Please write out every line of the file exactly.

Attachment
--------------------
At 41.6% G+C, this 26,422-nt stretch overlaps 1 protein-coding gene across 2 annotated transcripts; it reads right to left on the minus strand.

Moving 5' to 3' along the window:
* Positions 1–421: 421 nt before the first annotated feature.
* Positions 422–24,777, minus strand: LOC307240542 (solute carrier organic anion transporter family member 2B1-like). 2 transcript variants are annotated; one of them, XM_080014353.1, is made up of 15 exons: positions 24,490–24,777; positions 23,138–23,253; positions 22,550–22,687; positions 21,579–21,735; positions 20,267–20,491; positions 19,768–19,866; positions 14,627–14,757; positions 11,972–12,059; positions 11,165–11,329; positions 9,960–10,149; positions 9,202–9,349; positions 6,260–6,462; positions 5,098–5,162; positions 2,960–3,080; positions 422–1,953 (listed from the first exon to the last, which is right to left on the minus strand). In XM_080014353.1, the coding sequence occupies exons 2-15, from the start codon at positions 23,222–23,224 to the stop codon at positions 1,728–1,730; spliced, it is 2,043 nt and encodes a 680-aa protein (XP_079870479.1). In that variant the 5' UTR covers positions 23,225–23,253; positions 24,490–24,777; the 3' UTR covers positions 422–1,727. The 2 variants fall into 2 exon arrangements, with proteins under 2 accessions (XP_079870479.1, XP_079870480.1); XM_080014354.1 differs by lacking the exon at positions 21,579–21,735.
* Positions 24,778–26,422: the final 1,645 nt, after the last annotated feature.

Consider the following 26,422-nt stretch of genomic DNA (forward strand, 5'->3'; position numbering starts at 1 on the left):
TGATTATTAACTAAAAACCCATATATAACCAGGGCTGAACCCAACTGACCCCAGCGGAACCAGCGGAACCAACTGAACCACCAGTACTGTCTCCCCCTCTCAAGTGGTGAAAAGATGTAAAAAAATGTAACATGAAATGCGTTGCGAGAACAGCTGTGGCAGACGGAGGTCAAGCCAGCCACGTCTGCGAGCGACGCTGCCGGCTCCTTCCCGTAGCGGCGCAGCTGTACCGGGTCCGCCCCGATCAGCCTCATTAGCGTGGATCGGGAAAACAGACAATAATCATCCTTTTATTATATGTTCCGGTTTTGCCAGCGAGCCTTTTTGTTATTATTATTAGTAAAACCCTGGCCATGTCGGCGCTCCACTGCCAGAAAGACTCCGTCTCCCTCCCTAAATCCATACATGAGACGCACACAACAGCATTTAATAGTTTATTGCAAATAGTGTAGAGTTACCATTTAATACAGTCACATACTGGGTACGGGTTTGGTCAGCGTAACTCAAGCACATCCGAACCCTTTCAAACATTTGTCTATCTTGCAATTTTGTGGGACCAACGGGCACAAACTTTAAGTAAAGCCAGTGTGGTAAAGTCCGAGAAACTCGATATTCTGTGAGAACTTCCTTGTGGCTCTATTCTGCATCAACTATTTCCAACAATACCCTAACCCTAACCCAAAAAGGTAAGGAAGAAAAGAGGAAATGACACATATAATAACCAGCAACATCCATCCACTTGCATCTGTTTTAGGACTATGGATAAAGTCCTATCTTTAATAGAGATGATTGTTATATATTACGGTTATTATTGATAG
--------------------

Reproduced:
At 41.6% G+C, this 26,422-nt stretch overlaps 1 protein-coding gene across 2 annotated transcripts; it reads right to left on the minus strand.

Moving 5' to 3' along the window:
* Positions 1–421: 421 nt before the first annotated feature.
* Positions 422–24,777, minus strand: LOC307240542 (solute carrier organic anion transporter family member 2B1-like). 2 transcript variants are annotated; one of them, XM_080014353.1, is made up of 15 exons: positions 24,490–24,777; positions 23,138–23,253; positions 22,550–22,687; positions 21,579–21,735; positions 20,267–20,491; positions 19,768–19,866; positions 14,627–14,757; positions 11,972–12,059; positions 11,165–11,329; positions 9,960–10,149; positions 9,202–9,349; positions 6,260–6,462; positions 5,098–5,162; positions 2,960–3,080; positions 422–1,953 (listed from the first exon to the last, which is right to left on the minus strand). In XM_080014353.1, the coding sequence occupies exons 2-15, from the start codon at positions 23,222–23,224 to the stop codon at positions 1,728–1,730; spliced, it is 2,043 nt and encodes a 680-aa protein (XP_079870479.1). In that variant the 5' UTR covers positions 23,225–23,253; positions 24,490–24,777; the 3' UTR covers positions 422–1,727. The 2 variants fall into 2 exon arrangements, with proteins under 2 accessions (XP_079870479.1, XP_079870480.1); XM_080014354.1 differs by lacking the exon at positions 21,579–21,735.
* Positions 24,778–26,422: the final 1,645 nt, after the last annotated feature.

Consider the following 26,422-nt stretch of genomic DNA (forward strand, 5'->3'; position numbering starts at 1 on the left):
TGATTATTAACTAAAAACCCATATATAACCAGGGCTGAACCCAACTGACCCCAGCGGAACCAGCGGAACCAACTGAACCACCAGTACTGTCTCCCCCTCTCAAGTGGTGAAAAGATGTAAAAAAATGTAACATGAAATGCGTTGCGAGAACAGCTGTGGCAGACGGAGGTCAAGCCAGCCACGTCTGCGAGCGACGCTGCCGGCTCCTTCCCGTAGCGGCGCAGCTGTACCGGGTCCGCCCCGATCAGCCTCATTAGCGTGGATCGGGAAAACAGACAATAATCATCCTTTTATTATATGTTCCGGTTTTGCCAGCGAGCCTTTTTGTTATTATTATTAGTAAAACCCTGGCCATGTCGGCGCTCCACTGCCAGAAAGACTCCGTCTCCCTCCCTAAATCCATACATGAGACGCACACAACAGCATTTAATAGTTTATTGCAAATAGTGTAGAGTTACCATTTAATACAGTCACATACTGGGTACGGGTTTGGTCAGCGTAACTCAAGCACATCCGAACCCTTTCAAACATTTGTCTATCTTGCAATTTTGTGGGACCAACGGGCACAAACTTTAAGTAAAGCCAGTGTGGTAAAGTCCGAGAAACTCGATATTCTGTGAGAACTTCCTTGTGGCTCTATTCTGCATCAACTATTTCCAACAATACCCTAACCCTAACCCAAAAAGGTAAGGAAGAAAAGAGGAAATGACACATATAATAACCAGCAACATCCATCCACTTGCATCTGTTTTAGGACTATGGATAAAGTCCTATCTTTAATAGAGATGATTGTTATATATTACGGTTATTATTGATAG